'It's good to see the recognition that there are kids facing epilepsy and other serious conditions who could benefit from marijuana.'
"If a family feels that standard therapy has failed their kid, then the pediatrician can have a discussion about whether CBD might be useful," Ammerman said. "From our point of view, it's a case by case basis."
Medical marijuana laws have passed in 23 states, though in some, children still don't have access to medications that might help their conditions, Julie Netherland, New York state deputy director of the Drug Policy Alliance, a reform group aimed at changing the nation's drug policy laws, told VICE News today.
Netherland gave the example of a 14-year-old Long Island boy with a serious brain injury who has not responded to treatment for the dozens and dozens seizures he has a day. Although medical marijuana was legalized in New York last year, it will not be available until 2016, she said.
"Each [seizure] is life threatening and he's being told he can't access this medication that could potentially save his life," Netherland said. "To be denied access is really unconscionable."
The group is now urging New York Governor Andrew Cuomo to grant access to patients earlier.
"CBD has had, for some children, a really dramatic impact on the number and severity of the seizures they've been having," Netherland added. "That's why there's so much interest from families in New York and elsewhere."
The AAP policy statement also included positions on the broader marijuana debate, including on decriminalizing possession and the possibility of legalizing the drug for recreational use.
"The academy feels strongly that it should be taken out of the criminal justice system and put into healthcare system," Ammerman said. "Kids who possess marijuana should not be punished for it but should get education and help and proper treatment if they need it, and that doesn't really happen in the criminal justice system."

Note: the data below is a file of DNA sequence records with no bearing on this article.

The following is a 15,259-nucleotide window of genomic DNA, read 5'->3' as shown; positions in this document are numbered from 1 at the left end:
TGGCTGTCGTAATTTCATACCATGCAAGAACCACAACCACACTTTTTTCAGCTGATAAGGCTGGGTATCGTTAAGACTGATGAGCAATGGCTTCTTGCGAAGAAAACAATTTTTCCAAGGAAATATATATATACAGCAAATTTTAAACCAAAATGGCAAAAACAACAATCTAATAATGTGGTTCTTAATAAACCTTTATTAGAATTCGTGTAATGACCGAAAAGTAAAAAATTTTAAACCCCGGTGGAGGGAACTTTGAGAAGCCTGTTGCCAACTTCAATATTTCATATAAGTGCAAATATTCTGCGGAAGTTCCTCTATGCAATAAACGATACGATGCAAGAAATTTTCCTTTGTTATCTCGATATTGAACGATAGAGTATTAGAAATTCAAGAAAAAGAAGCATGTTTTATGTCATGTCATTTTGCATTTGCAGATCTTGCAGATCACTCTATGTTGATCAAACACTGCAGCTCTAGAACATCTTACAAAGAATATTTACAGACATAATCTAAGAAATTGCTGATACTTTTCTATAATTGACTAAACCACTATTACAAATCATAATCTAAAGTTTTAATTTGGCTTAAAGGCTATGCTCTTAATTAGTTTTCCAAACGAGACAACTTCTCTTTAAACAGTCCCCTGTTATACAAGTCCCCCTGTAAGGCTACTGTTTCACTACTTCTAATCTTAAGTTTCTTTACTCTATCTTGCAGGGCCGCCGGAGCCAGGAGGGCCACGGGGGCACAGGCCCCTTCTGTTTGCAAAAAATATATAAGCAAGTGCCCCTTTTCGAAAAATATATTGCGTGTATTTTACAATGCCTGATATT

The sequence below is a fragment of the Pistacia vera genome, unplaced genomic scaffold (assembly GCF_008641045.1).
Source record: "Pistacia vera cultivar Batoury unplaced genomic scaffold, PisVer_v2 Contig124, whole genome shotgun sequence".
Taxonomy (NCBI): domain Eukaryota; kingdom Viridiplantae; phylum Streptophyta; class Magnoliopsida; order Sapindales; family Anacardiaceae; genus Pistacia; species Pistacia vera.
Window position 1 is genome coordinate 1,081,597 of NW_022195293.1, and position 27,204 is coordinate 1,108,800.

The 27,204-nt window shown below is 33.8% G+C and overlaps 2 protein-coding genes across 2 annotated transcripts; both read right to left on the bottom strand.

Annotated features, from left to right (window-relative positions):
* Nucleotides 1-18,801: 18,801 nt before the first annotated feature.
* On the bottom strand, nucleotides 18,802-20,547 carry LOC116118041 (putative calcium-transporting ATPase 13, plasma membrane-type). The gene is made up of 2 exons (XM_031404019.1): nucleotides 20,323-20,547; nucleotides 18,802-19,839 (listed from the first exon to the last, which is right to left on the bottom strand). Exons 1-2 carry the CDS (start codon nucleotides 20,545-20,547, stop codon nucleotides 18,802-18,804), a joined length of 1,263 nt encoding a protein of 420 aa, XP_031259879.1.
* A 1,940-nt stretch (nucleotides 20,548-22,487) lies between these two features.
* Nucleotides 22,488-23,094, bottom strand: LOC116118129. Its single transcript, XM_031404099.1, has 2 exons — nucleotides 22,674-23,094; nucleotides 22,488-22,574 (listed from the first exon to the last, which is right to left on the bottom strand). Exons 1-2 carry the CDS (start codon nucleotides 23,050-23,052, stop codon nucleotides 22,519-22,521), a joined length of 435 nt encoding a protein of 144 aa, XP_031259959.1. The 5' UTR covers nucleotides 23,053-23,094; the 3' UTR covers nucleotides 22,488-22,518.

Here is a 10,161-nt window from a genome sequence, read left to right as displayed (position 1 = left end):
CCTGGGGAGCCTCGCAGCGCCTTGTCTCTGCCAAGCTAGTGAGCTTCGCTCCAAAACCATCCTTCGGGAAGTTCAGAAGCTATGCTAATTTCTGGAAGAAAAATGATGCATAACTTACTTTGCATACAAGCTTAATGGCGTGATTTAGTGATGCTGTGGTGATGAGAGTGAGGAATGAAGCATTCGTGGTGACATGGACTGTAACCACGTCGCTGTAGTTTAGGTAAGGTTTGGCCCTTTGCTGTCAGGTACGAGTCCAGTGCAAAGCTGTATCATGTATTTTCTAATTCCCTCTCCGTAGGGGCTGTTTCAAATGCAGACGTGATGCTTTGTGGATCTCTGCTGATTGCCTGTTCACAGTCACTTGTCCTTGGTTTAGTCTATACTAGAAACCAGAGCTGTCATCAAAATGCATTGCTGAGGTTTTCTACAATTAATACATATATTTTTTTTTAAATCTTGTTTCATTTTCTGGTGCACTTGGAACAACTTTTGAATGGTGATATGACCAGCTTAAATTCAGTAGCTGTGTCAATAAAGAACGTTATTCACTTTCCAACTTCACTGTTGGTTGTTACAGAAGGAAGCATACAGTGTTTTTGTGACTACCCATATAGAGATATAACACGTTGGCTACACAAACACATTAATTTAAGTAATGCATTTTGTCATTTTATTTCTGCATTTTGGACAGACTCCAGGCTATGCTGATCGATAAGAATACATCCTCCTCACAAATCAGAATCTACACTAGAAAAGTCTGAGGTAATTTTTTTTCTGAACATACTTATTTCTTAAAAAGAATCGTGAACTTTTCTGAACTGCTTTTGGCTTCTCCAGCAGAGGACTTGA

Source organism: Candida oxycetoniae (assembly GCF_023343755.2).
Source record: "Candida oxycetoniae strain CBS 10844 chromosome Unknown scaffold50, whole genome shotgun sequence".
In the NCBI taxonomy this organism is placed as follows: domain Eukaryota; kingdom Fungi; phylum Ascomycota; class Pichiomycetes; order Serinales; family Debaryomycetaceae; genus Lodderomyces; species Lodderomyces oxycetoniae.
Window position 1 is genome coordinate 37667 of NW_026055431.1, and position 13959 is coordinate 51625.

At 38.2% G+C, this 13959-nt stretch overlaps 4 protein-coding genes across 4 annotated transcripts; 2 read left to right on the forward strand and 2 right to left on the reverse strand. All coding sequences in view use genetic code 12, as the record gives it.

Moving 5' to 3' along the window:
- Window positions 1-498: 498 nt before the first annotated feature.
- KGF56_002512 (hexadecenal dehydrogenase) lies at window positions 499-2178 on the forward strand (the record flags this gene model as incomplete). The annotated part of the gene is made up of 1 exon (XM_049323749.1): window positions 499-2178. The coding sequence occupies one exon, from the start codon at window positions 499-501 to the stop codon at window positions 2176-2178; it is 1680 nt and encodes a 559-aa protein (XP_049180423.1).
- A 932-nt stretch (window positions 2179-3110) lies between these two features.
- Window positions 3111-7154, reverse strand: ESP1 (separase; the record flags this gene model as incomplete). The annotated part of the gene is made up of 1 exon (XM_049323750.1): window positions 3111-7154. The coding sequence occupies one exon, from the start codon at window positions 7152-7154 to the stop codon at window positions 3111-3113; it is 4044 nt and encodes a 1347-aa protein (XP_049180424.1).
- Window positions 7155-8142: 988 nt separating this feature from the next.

But the group is not so fast to endorse widespread legalization for recreational use. Ammerman noted that in states where medical marijuana is legal there has not been a clear indication of an increase or decrease in marijuana use among young people; that is, they don't seem to be getting unauthorized access to the drug. The doctors aren't so sure that would remain true if marijuana were legalized for recreational use across the country.
"We're skeptical because of the history of what is happening with the tobacco industry and the rules and regulations with tobacco and youth and youth use," Ammerman said. "For decades tobacco companies have ignored them or gotten around them, they denied they were marketing to youth, and they still do."
"We know that adolescents are particularly prone to the adverse effects of marijuana because of the developing brain," he added. "If you legalize this product and it's mass produced and mass sold and advertised and so on, it's very likely to increase youth access and cause more youth more problems. We're pediatricians, we're coming at it from the viewpoint to protect and promote youth health."
The DPA applauded AAP's official change of opinion, though Netherland said it did not go far enough, arguing that legalizing and regulating the drug would allow authorities to better prevent it from getting into the hands of young kids through prevention programs and identification checks.
"It's good to see the recognition that there are kids facing epilepsy and other serious conditions who could benefit from marijuana," she said, and the "acknowledgment that some kids are not going to be able wait for — like in New York — the government to get its act together to expedite it for the children who need it."
Ultimately, though, Netherland said her organization agrees with the AAP that kids shouldn't be using marijuana, except in emergency medical conditions.
Follow Colleen Curry on Twitter: @currycolleen